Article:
The circuit breaker mechanism introduced in the wake of last month's flash crash was called in to action yesterday when a reporting error saw shares in Citi plunge 17%.
Trading in Citi was halted at 1:03 pm EDT, after a trade of 8,820 shares at $3.3174, a 12.7% drop from the previous trade, according to Dow Jones.
After a five minute pause, trading resumed with the stock down about 5.5%. The trade was later cancelled.
The circuit breaker rules came into effect two weeks ago, requiring trading in a Standard & Poor's 500 stock to pause for five minutes if its price changes by more than 10%.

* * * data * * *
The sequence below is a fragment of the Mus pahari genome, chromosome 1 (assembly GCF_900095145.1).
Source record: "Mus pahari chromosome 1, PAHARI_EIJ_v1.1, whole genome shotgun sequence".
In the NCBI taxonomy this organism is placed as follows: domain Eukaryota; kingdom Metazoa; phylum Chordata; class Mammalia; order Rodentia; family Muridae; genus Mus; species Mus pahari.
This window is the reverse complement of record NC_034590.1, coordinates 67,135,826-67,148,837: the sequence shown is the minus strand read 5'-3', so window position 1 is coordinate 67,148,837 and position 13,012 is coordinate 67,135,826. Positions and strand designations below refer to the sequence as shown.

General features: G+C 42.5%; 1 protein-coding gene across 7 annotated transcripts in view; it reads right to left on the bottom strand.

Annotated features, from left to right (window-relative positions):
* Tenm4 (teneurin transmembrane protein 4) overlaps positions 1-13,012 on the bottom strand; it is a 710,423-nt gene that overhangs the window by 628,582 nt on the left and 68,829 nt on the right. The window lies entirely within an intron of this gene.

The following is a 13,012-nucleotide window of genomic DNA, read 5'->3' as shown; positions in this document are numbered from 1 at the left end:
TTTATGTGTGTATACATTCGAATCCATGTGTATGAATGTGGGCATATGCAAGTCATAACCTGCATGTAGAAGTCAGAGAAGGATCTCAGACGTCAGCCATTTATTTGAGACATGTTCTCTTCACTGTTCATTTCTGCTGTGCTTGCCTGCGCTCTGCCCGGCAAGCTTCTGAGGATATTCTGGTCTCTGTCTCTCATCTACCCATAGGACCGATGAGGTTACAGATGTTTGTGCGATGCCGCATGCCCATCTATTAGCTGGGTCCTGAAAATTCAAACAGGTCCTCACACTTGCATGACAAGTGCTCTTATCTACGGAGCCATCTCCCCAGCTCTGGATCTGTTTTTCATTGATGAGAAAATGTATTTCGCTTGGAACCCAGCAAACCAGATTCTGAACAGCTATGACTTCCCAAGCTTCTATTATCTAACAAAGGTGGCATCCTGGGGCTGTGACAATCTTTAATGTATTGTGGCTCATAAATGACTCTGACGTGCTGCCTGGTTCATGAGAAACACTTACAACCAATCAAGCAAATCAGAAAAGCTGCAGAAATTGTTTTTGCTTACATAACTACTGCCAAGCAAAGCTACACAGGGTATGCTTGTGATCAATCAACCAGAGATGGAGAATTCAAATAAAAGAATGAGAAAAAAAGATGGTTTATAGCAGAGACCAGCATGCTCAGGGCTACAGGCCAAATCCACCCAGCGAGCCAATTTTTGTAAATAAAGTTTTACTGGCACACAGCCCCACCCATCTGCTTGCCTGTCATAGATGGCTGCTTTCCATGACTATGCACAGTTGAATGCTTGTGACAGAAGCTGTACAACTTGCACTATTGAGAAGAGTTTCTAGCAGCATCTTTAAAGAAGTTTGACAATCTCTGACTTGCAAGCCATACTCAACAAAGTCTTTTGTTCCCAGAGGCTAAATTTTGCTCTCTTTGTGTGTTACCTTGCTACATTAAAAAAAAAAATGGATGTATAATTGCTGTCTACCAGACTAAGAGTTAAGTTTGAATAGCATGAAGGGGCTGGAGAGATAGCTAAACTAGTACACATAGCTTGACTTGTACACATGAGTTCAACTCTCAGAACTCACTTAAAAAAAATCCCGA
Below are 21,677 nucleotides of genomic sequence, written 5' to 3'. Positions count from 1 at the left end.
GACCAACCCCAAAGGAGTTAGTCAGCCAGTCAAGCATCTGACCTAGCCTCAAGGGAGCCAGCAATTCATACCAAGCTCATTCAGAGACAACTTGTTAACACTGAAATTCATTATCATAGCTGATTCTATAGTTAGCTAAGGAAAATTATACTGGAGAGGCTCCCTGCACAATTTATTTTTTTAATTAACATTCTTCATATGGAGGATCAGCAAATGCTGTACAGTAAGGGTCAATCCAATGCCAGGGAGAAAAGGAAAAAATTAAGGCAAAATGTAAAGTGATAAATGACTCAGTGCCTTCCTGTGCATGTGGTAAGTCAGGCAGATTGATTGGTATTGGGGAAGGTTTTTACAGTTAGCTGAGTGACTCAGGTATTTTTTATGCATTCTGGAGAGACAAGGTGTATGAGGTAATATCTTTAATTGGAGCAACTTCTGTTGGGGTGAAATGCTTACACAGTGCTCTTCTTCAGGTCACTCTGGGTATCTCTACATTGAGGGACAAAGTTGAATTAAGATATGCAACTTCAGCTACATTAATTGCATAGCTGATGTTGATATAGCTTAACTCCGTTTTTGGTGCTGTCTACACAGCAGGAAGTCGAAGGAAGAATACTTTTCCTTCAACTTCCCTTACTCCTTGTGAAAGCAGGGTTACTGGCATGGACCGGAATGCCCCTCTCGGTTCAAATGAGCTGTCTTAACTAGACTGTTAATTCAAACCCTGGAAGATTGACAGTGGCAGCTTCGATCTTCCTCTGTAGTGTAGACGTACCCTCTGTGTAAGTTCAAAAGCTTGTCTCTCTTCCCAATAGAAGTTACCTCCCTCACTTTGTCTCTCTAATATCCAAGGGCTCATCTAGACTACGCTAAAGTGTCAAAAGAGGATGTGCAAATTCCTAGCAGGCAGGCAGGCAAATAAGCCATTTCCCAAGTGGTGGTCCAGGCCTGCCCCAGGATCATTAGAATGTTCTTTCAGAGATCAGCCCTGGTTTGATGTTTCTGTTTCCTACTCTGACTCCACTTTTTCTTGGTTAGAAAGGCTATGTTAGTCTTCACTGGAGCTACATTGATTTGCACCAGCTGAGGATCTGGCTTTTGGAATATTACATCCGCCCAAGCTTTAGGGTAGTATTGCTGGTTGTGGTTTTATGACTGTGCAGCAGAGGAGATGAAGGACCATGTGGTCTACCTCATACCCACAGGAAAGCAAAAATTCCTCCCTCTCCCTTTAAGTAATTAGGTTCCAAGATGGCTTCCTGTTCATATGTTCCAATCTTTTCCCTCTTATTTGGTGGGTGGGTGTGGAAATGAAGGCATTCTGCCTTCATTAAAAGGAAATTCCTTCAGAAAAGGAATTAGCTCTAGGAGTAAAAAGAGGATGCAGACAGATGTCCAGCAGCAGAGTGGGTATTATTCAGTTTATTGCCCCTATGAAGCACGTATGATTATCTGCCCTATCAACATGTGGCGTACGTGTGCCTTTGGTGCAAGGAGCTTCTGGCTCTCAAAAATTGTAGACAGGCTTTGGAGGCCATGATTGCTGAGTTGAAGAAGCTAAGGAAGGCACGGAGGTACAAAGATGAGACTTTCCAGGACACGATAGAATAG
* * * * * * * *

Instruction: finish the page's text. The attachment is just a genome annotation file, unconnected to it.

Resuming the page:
The rules - which are initially running for a six month pilot - were introduced in response to the so-called "flash crash" on 6 May, which saw the Dow Jones industrial average plummet in minutes, with 30 stocks in the S&P falling at least 10%.
The circuit breaker was first called into action on 16 June, when the Washington Post Company's share price nearly doubled after an erroneous trade.
Patrick Healy, from the Issuer Advisory Group told the New York Times that the Citi incident shows the new system is working and would have prevented the chaos seen last month.